Tuesday, 26 April 2011

Outrageous Fords at Wheels Day

Wheels Day is a fantastically diverse show, and the blazing sunshine brought unprecedented levels of entrants for 2011.
Being a Ford man, I naturally made a beeline for the plethora of bubble-arched mkI Escorts and HPE-engined, forest-arched mkIIs. However, the three most extreme blue ovals on show this year (and detractors of the retro Ford scene take note) weren't Escorts; instead, we find an Anglia, a Corsair and a Capri tearing up the rule book and muscling into everybody's field of vision.

First up, we have rather a well-known Anglia that you may recognise. Semi-spaceframed and Cosworth YB Turbo-powered, it wears its fresh paintwork well, eschewing its former rat-look(ish) bodywork. A phenomenal piece of kit.










This Corsair was a riot of detail; the bespoke interior, the gleaming V8, the super-smooth engine bay - the number of hours of work that have gone into this just boggles the mind.










...and this Capri is a fabulous fusion of 21st-century technology and 1970s style. Like the Corsair, every inch of it represents a huge amount of careful planning and skilful execution. And those colours cannot be ignored.







Monday, 25 April 2011

The Final Cruise Company



Spotted at Wheels Day 2011, this is no show car with a novelty paint job - The Final Cruise Company is a real business to carry you to the boneyard in style. Because who wants to settle for an anonymous Volvo or Mercedes for their last car journey on earth...?



Thursday, 21 April 2011

Lancia Delta S4 replica

Now, this is a thoroughly exciting proposition. Rally Legend Replicas are in the business of manufacturing replica Group B Lancia Delta S4s - both in 'Stradale' (road) or 'Corse' (rally) spec - using original Lancia methods and materials wherever possible. This is as close as you're ever going to get to owning a brand new 1980s rally monster, with a raft of options available making each one unique. Definitely one for the lottery wishlist. Click here for more info.







Audi & Lancia @ Eifel

Some glorious wastegate-chattering Group B mischief from the 2010 Eifel Rallye Festival, with a bit of bonus Stratos action thrown in for good measure. Interested in attending the event this year? Click here.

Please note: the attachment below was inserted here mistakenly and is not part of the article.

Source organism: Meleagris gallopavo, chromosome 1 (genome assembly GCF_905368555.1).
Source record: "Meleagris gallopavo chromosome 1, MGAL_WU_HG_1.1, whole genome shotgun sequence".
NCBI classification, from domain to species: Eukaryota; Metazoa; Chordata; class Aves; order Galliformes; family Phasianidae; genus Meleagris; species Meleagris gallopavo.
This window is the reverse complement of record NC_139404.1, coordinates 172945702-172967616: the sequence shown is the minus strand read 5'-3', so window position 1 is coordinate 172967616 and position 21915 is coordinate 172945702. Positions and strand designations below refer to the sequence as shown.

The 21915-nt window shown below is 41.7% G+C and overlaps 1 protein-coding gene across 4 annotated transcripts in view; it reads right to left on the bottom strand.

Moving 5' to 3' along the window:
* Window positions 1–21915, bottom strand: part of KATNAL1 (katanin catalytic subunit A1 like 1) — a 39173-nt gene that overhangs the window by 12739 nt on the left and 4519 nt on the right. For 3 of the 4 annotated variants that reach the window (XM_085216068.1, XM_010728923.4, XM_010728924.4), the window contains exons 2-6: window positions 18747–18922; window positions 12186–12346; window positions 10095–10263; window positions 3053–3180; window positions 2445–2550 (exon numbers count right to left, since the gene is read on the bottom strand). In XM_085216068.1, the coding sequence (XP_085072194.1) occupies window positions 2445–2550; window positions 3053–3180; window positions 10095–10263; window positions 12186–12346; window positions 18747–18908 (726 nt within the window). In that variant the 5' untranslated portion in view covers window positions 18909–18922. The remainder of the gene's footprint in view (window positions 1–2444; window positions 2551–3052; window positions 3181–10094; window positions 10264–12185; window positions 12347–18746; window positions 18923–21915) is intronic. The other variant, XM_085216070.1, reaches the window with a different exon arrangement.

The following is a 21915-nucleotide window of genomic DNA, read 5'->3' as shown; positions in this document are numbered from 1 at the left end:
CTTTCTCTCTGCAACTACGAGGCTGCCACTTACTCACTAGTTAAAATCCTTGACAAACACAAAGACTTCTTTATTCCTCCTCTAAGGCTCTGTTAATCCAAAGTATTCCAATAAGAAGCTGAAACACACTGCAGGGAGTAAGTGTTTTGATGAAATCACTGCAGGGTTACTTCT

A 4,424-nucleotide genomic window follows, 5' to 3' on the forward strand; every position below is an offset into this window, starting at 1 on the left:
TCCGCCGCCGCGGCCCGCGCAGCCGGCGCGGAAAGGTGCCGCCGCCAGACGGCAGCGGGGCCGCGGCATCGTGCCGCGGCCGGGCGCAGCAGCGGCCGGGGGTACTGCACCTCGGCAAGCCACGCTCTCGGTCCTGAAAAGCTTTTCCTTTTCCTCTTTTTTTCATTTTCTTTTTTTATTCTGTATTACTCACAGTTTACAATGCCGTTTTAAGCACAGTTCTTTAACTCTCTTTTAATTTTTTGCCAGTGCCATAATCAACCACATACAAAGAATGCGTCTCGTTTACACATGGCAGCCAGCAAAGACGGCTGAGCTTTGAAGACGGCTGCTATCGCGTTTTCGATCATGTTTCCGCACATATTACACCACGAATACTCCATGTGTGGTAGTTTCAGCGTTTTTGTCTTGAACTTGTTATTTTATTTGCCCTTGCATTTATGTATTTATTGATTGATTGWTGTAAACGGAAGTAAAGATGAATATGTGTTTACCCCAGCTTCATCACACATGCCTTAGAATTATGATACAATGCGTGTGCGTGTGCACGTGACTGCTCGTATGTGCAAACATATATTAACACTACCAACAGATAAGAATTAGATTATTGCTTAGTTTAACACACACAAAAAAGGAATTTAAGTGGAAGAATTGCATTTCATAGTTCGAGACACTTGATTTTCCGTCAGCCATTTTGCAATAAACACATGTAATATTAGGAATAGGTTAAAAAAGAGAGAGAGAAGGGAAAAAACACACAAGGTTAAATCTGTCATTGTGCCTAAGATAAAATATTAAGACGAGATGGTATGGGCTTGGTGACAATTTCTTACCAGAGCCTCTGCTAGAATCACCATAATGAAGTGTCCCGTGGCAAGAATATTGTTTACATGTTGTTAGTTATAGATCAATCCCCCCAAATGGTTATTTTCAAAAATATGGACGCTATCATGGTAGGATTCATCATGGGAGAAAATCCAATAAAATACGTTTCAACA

Wednesday, 20 April 2011

Porsche 911 Turbo S 'Edition 918 Spyder'



Well, there's a confusing name if ever there was one. What you're seeing here is a special edition 911 Turbo S, named in honour of the 918 Spyder. And your Spyder-edition 911 can be ordered as a tin-top rather than a cabrio, just to confuse people.

Basically, this is a 911 Turbo S that will only be offered for sale to customers who are also buying a 918 Spyder; it features acid green and carbon-fibre touches to echo the detail of its bigger brother, although the engine and running gear are all stock Turbo S stuff. It's a playboy's plaything, created to make special customers feel more special and ensure a healthy market for used limited-run editions in the future, just like the 911 Speedster. And why not, eh?









Zakspeed mkII Escort

This is an interesting project. It started back in 2005, with this mkII 1300L...



...plenty of this kind of thing has been going on...







...and now it looks like this.







The skill and ingenuity in this build is pretty staggering - you can see every stage of the Escort's development here. Hopefully you'll be seeing it pounding a circuit near you in the not-too-distant future...

Citroën BX Digit



The Citroën BX is a much underrated car, employing the advanced hydropneumatics of the CX and packaging them in an aesthetically eighties set-square hatchback.
My favourite version was the BX Digit, of which around 4000 examples were built in 1985. It was based on the BX GT (powered by a Peugeot 1.9-litre engine), but featured a revolutionary digital dash display, incorporating a multi-function on-board computer. I'm sure I'm not the only one who's spotted the similarity between this and the Lamborghini Reventón...

1966 Barris Batmobile replica